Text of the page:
ISIS’ Female Suicide Bombers Are No Myth

How the Group Thinks About Women in Combat

Spanish police escort a Moroccan woman, accused of attempting to join ISIS, at the Barcelona airport, March 2015. Reuters

In recent months, a controversy has emerged among outside analysts regarding the role of women in the Islamic State (or ISIS), especially after unconfirmed reports from the battle for Mosul suggested that the group had begun using large numbers of female suicide bombers. Some analysts, such as the terrorism researchers Charlie Winter and Devorah Margolin, argue that ISIS’ position on women in combat has recently evolved from prohibition to encouragement—as illustrated by some writings in the group’s official magazine, Rumiyah, and newsletter, al-Naba, which in their view call on women to take up arms. On the other hand, Mia Bloom and Simon Cottee argue that this is a misreading of the relevant passages and that ISIS has consistently prohibited women from fighting and continues to do so.

Both sides agree, however, on a supposed evolution from the time of Abu Musab al-Zarqawi, when the group (then called al Qaeda in Iraq, or AQI) openly used female suicide bombers, to the era of ISIS and its self-proclaimed caliphate, when it is not thought to have engaged in the practice, focusing instead on women’s role in the home and society. In other words, they draw a contrast between Zarqawi, the supposed innovator, and ISIS, which allegedly returned to more traditional gender roles. “While the precursor to ISIS, al-Qaeda in Iraq, found a more proactive role for women,” Bloom and Cottee write, “ISIS, in marked contrast, has strongly opposed any such innovation.”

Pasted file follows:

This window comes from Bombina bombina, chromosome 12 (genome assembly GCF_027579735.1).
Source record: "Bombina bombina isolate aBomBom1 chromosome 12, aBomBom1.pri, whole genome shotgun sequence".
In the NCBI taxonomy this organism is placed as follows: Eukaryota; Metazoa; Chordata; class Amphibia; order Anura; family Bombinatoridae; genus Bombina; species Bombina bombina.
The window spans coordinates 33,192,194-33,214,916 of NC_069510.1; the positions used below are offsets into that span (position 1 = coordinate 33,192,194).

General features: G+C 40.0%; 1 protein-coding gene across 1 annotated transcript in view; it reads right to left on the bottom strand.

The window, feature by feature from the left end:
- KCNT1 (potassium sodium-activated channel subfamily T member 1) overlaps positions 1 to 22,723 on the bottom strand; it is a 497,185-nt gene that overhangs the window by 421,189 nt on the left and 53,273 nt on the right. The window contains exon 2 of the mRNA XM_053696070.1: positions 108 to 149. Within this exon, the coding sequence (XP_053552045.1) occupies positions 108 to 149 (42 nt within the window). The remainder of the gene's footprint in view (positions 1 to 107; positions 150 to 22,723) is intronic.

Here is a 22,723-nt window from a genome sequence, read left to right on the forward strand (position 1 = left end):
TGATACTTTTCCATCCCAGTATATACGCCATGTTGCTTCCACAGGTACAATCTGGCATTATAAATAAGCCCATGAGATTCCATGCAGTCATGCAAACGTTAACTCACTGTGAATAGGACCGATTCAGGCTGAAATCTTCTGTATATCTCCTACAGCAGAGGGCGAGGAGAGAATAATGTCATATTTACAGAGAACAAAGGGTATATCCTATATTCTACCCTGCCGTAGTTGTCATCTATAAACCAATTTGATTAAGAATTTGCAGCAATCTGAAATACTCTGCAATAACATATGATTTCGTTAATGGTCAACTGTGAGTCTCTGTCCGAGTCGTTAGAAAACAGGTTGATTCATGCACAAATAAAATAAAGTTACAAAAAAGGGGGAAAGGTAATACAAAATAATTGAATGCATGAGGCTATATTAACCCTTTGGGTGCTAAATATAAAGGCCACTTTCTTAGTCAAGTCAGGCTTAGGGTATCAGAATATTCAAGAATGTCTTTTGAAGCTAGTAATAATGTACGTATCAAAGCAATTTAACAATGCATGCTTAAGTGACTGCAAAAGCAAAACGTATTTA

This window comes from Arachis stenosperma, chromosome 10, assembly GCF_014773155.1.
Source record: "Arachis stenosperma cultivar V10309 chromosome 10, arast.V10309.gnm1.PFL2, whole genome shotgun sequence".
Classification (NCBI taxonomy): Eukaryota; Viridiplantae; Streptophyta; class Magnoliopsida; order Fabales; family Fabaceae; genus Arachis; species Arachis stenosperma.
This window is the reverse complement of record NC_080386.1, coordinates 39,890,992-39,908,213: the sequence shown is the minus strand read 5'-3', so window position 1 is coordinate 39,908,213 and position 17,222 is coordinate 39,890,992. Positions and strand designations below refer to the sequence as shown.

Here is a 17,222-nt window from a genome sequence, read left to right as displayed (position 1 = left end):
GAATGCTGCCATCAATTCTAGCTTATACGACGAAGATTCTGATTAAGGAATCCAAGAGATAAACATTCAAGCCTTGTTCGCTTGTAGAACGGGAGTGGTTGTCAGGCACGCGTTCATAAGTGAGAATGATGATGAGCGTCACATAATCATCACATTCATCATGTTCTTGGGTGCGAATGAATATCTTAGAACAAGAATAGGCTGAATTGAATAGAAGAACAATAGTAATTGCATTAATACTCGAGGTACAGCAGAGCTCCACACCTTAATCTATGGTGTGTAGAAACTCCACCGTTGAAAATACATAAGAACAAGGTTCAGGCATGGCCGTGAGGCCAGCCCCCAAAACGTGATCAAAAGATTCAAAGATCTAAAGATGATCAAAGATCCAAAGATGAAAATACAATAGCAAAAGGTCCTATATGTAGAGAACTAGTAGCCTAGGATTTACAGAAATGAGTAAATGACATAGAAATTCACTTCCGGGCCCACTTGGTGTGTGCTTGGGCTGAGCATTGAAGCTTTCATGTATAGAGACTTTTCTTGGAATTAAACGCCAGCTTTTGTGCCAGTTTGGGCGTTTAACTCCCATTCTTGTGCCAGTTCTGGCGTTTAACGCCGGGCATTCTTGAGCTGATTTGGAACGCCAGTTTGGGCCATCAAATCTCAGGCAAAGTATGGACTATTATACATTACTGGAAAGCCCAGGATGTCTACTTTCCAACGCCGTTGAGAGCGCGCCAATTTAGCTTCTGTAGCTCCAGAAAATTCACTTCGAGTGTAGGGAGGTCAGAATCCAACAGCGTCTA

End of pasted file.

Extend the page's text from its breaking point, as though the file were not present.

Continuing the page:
Although both sides make valid points, the debate between them is characterized by ongoing misconceptions and errors. There is no need to posit an evolution in thinking from the days of Zarqawi up to the present. Rather, the evidence suggests that ISIS and its predecessors have always considered a combat role for women to be undesirable but permissible when necessary.


From the days of Zarqawi, AQI and its successors have emphasized that in most circumstances, a woman’s role is to encourage her husband to wage jihad and raise

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